....., and why?
The fewer questions you are asked in an interview, the more points are available for each. There very well may be a different amount given for different questions, but you want to milk each for all you can get.
One of the best ways to get all of the points from your responses is to listen carefully to the question, and then answer it in full. That not only means answering both parts of a two part question, but also giving an example, mentioning how it relates to the fire service, mentioning if you have done that.
An example would be a question asking for the definition of ethnic diversity. Just giving a definition is the right answer, but there could be so many more points here if you look for them. Tell us about the diversity of the community, the diversity of the department, why is it important to recognize, and if you have had experience dealing with different ethnicities.
A question like, “Does a department need to follow up after an EMS call, and why”. Just saying that it is a good idea is only answering the first part, you want to also go into why it is important and if you have ever done something like that yourself.
You need to find a way to mentally dissect a question, isolate the parts and then be sure to answer all. Some departments will combine some questions that can disguise the different parts. One department asked, “What do you know about the city of “Blue” and what prepares you to work here”? I got a call for a guy that was upset because he never got asked “What have you done to prepare for the job?” Another person I talked to gave me the question and you can see it was there, the first guy missed it. They wanted you to combine what you know, and why you want to work there, as well as what you have done to prepare. That would be a lot of stuff.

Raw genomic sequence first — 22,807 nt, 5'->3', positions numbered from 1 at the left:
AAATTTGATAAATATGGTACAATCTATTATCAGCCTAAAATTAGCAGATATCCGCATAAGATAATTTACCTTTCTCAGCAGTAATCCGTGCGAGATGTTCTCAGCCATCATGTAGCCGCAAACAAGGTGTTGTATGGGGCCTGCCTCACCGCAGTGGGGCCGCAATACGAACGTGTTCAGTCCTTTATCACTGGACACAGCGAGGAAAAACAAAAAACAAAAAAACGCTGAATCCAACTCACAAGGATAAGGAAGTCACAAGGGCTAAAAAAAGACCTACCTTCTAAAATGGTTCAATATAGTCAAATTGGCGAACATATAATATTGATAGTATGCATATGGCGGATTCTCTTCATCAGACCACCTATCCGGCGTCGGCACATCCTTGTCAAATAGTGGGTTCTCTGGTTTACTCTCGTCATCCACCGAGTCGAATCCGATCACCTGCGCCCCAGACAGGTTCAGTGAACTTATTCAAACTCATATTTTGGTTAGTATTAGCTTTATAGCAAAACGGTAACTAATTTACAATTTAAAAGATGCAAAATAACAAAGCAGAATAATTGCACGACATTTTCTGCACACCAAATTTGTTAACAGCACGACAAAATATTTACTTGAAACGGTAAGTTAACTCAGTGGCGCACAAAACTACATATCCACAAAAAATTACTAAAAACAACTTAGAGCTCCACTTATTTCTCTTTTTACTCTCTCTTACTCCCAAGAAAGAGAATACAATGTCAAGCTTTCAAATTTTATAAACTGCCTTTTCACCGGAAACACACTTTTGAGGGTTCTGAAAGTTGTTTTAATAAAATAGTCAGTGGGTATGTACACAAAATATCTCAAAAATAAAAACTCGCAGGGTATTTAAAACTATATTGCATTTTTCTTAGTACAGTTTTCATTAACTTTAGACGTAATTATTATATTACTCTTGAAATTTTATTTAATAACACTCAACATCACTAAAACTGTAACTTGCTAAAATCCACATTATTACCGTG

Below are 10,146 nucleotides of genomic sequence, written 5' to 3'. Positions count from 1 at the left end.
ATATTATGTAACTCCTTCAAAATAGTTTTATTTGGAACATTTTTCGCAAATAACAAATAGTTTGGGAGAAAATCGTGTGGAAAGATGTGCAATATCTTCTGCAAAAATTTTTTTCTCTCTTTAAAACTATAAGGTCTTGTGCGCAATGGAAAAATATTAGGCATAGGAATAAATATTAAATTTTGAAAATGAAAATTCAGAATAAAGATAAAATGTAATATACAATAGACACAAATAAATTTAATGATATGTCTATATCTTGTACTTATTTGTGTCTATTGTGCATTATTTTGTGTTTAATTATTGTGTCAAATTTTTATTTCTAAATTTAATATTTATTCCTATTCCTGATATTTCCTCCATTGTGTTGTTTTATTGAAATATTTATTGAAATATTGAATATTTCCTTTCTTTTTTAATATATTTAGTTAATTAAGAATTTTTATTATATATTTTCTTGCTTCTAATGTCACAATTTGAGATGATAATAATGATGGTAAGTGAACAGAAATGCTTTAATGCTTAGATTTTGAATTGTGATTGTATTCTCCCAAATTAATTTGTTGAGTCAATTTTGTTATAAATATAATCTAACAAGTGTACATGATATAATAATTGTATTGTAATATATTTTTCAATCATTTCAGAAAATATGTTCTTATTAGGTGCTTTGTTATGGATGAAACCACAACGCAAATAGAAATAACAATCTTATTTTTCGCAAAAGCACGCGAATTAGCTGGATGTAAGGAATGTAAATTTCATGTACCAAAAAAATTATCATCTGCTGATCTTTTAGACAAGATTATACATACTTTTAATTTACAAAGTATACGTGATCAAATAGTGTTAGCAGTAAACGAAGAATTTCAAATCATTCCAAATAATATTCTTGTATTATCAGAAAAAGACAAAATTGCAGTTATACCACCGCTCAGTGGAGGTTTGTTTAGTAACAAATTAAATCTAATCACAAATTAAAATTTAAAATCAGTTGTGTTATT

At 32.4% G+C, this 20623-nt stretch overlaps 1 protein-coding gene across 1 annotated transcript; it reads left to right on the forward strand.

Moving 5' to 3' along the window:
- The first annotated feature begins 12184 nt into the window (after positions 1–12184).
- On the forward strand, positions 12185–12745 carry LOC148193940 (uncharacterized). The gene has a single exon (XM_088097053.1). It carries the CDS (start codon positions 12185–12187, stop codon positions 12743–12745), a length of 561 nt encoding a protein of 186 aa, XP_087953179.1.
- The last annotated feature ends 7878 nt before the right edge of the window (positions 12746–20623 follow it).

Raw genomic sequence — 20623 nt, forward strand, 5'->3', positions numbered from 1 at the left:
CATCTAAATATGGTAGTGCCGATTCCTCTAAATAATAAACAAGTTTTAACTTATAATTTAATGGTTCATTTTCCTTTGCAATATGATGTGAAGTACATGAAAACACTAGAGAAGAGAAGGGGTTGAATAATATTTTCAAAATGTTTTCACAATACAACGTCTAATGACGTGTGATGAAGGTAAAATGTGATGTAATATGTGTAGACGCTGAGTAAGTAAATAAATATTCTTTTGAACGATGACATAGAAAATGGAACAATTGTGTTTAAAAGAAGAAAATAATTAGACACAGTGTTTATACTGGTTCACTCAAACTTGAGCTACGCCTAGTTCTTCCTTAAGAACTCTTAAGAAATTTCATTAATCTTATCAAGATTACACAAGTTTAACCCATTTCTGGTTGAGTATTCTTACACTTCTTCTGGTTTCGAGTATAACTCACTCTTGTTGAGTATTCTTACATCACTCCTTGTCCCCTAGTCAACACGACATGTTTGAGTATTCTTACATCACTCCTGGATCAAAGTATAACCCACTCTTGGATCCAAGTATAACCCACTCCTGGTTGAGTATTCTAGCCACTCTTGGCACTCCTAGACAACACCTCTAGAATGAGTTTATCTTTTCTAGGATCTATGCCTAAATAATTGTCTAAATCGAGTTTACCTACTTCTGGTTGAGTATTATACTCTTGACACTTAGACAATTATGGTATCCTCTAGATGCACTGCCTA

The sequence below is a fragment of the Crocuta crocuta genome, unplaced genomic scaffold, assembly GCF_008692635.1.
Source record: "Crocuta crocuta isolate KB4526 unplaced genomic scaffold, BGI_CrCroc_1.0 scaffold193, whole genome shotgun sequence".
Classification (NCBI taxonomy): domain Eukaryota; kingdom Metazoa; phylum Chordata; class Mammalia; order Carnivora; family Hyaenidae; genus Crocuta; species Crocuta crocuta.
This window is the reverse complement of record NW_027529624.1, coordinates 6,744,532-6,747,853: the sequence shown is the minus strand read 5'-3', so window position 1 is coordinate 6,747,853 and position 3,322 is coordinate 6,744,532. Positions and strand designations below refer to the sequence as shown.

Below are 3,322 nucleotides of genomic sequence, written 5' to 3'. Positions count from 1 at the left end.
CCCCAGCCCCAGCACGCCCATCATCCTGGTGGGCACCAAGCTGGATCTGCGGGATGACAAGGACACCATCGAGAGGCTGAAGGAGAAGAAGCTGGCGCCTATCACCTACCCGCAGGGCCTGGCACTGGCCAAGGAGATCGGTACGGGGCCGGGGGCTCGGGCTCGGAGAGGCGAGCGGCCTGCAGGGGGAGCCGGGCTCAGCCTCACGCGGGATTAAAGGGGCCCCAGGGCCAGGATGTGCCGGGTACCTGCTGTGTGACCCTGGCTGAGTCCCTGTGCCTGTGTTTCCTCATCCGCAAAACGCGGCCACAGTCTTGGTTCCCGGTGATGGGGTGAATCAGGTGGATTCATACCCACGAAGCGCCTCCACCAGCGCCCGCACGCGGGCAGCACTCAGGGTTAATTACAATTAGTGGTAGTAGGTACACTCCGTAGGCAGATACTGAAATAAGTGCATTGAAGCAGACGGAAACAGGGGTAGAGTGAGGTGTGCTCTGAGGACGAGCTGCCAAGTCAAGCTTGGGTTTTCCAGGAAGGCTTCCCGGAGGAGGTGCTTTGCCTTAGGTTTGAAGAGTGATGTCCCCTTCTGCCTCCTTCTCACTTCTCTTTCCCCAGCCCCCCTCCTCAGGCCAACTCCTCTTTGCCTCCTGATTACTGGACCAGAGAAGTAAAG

A couple of things you can do. First, if they will talk to you, you can ask them, “Do you want to know what I know about the city and what I have done to prepare?” They may give you some feed back, or not. But it shows you are thinking.
Second, when you have dissected the question you can say, out loud, “this is a two parter”, “This is about stealing”, “O.K. you want to know what I know about the city, and what I have done to prepare”. Saying it out loud helps you remember and also shows the panel what your thought process is.
It is O.K. to spend a moment after the question is asked to review it in your head, and also O.K. to pause at the end to review if you have answered in full. You just don’t want to leave any points hanging when you walk out the door.